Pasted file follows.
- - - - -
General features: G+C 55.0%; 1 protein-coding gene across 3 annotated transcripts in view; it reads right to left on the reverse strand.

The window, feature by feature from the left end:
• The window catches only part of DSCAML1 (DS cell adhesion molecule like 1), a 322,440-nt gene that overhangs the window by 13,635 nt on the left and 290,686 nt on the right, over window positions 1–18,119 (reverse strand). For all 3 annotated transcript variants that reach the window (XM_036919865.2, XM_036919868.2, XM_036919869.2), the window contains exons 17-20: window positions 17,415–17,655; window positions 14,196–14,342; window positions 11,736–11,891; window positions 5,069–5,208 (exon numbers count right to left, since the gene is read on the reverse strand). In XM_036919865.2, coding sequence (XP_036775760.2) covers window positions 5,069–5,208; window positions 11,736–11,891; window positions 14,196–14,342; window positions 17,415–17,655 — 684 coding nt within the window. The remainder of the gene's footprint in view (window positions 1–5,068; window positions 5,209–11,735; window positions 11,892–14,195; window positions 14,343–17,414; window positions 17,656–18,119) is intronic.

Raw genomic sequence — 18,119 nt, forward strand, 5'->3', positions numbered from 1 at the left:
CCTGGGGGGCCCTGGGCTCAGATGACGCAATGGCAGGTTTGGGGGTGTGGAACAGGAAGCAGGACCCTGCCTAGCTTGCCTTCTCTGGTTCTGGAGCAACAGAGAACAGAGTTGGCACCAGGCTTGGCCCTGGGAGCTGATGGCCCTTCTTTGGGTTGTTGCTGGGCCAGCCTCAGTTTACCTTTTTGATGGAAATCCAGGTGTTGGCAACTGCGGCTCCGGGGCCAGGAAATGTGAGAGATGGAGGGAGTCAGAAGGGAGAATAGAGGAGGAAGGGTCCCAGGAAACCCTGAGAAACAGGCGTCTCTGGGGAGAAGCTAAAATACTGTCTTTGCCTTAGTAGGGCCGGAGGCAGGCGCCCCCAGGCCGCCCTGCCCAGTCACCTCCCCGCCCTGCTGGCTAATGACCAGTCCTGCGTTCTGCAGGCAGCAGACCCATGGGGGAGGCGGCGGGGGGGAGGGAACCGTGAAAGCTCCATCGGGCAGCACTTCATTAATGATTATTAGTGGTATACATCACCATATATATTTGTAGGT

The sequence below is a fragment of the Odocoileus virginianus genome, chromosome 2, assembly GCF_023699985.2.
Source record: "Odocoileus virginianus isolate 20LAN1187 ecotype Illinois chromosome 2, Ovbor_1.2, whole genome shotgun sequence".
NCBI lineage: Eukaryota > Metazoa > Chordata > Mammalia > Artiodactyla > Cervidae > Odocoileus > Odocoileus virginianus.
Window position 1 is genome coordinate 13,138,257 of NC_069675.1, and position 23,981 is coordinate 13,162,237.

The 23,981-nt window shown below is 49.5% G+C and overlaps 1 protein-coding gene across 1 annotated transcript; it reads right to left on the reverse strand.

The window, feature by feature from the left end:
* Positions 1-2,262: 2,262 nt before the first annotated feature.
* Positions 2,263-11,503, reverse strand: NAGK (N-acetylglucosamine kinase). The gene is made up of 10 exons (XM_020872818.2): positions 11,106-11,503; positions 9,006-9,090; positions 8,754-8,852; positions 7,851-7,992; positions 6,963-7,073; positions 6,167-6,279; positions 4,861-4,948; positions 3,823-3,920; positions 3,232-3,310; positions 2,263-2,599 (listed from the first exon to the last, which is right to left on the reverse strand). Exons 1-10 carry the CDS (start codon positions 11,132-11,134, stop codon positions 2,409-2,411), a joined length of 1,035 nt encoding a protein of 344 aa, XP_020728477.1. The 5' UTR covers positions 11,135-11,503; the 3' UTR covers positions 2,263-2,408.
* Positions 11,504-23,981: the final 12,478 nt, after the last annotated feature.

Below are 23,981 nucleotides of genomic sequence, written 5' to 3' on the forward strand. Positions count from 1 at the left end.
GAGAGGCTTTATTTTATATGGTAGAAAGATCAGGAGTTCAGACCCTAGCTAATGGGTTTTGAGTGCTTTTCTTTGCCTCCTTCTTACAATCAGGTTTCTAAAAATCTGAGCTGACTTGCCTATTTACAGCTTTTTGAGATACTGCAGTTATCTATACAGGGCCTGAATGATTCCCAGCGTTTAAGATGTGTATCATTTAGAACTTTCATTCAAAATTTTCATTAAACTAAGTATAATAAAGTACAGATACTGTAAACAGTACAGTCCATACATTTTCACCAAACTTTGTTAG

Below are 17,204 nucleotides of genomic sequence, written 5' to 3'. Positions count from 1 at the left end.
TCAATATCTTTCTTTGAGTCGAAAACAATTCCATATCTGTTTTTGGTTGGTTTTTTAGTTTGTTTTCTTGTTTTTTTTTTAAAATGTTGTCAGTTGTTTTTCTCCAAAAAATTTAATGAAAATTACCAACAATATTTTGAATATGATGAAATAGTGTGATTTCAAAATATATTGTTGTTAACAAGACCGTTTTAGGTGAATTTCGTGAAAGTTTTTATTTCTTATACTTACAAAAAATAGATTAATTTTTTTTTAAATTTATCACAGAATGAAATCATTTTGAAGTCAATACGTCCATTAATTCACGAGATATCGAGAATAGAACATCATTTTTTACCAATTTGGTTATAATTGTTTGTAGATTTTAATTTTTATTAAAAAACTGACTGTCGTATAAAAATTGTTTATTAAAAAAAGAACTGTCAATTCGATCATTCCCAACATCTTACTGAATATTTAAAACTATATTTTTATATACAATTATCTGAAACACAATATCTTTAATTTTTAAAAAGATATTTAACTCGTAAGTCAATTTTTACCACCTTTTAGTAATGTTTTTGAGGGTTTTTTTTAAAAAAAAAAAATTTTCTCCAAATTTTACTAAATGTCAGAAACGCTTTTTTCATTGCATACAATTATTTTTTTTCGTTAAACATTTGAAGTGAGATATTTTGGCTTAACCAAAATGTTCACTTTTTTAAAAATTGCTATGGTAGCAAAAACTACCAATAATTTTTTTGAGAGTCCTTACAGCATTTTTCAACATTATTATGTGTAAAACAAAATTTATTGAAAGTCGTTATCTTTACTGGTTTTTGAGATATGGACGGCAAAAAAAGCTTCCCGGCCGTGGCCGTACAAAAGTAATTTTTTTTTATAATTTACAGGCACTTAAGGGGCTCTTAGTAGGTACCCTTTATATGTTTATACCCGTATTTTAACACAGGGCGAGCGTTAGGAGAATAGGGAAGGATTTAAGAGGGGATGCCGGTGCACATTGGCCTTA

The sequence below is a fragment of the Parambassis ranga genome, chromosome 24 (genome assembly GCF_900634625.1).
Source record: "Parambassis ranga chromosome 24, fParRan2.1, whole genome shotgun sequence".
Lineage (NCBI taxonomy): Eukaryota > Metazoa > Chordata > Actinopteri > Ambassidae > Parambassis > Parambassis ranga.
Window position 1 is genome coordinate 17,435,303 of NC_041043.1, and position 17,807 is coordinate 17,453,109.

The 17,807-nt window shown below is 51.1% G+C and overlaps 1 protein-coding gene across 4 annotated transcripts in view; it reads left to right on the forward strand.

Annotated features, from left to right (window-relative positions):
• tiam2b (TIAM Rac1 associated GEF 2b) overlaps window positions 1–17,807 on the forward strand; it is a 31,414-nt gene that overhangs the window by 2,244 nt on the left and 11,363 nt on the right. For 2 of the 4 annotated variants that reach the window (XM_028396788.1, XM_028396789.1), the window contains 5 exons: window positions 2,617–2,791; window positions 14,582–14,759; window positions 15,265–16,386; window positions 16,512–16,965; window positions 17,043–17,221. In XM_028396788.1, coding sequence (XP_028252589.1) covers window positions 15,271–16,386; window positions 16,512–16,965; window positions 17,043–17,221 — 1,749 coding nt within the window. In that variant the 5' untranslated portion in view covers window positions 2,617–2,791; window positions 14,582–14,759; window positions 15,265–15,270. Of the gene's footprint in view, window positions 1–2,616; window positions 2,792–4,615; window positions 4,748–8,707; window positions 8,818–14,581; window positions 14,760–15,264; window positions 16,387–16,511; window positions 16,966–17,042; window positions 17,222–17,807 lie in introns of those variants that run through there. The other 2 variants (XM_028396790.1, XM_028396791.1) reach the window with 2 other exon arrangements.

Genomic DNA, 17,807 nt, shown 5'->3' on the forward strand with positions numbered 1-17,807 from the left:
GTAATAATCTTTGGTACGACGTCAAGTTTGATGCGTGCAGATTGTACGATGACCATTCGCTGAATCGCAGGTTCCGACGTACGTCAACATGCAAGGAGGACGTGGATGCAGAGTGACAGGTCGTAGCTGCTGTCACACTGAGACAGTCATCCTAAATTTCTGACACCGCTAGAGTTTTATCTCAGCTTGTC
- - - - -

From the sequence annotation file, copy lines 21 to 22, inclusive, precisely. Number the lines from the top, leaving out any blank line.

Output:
Lineage (NCBI taxonomy): Eukaryota > Metazoa > Chordata > Actinopteri > Ambassidae > Parambassis > Parambassis ranga.
Window position 1 is genome coordinate 17,435,303 of NC_041043.1, and position 17,807 is coordinate 17,453,109.